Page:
We climbed out of the fog, and were rewarded with a great view of the bay, the surrounding tops of The Hazards, the pink granite coming alive as the sun hit the rock for the first time of the day, and with spectral fog banks coming in from the sea to one side and fingers of low cloud easing their way over the granite domes behind us. Local birdlife, with green parrots and honey eaters, occasionally disturbing the magnificent silence that rewards the very first visitors of any day.
Our final big push southwards, with a quick stop to view the coastline from Cape Tourville, although we were soon stopping for refreshments at the quirky (but highly recommended) café called the Ugly Duck Out in the more upmarket coastal resort of Swansea.
Onwards to the Tasman Peninsular, our final destination before returning to Hobart. Hosting another national park, the peninsula was originally given over to a large penal settlement, notorious for the methods used against the most difficult prisoners (sensory deprivation, for example) and for its scale, as it was home to 12,500 prisoners from 1830 to 1877, during which time 2,000 of them died.
|Port Arthur Historic Site|
The Port Arthur Historic Site is Tasmania’s biggest tourist draw, about 1.5 hours south east of Hobart and actually well worth a look. The prison complex is enormous, like a small town, and is very well presented. www.portarthur.org.au
A good lunch including some great cheese (some flavoured with bush pepper and another with wasabe…better than it sounds, by the way) and local Riesling and Pinot Noir was enjoyed en route, and our day concluded with a very quick visit to the interesting Tasmanian Devil Conservation Park, near Taranna, and one dedicated to preserving this aggressive little beast (a meat eating marsupial, with jaws almost as powerful at a saltwater crocodile!) as the population is being ravaged by a cancer forming virus.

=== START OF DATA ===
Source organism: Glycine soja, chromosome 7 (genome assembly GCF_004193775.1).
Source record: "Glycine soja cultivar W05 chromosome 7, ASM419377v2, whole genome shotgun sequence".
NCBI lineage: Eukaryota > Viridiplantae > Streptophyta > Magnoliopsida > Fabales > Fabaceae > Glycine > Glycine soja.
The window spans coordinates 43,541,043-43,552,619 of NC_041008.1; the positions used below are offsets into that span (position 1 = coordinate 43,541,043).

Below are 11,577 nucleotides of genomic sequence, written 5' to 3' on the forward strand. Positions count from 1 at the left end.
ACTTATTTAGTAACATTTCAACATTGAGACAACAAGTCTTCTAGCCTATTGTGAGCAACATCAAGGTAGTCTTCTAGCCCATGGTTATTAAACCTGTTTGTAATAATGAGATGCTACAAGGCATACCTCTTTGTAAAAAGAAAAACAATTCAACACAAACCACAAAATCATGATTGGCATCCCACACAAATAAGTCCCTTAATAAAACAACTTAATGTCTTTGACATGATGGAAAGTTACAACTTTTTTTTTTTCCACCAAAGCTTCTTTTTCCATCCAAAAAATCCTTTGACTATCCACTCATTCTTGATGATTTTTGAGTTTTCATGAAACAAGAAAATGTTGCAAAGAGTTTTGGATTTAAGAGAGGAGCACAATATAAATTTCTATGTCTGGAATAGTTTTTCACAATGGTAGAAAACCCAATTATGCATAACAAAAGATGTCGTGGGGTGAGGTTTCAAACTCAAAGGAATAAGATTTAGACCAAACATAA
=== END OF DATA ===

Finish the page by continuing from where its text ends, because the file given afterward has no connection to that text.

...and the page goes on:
Tasmania is the last stand for the species and being on a peninsular has helped to minimise the incursion of the disease so far. Check out www.tasmaniandevilpark.com
And, finally back to Hobart, a late dinner and preparation for the next stage of the trip in Melbourne.
I need to go again. This is a place to savour.
The forests, with marvellous eucalypt and pine, the jagged dolerite peaks, sublime farming landscapes contrasted by the desolation of the Central Plateau, great cheese and wine.
But, like Patagonia earlier in the year, I was blessed with unusually fine weather. So check out the long-range forecast, pack your boots and waterproofs, and aim for the off-peak season to avoid the crowds in the two or three ‘iconic’ spots you will want to see.
Above all, be patient, slow down to the local pace, and raise a glass of beer to the poor souls who suffered all those years ago following transportation to ‘hell on earth’ for crimes as insignificant as minor theft (although I do wonder if we might discourage some of society’s less desirable characters from misbehaving if we were to reinstate the programme… now there’s food for thought).
Thanks once again for Ken’s inspirational route planning and boundless enthusiasm for all things Australian. And a special thanks to Triso, the most knowledgeable guide I have ever encountered in all of my travels, and that’s saying something…
And to Tracey, no doubt his long-suffering wife, for her energy and great organisational ability. It’s not surprising that one of their children is named Huon (the other Sorrell). In the future Triso will become one of the world’s greatest huon pine woodcarvers. Watch this space.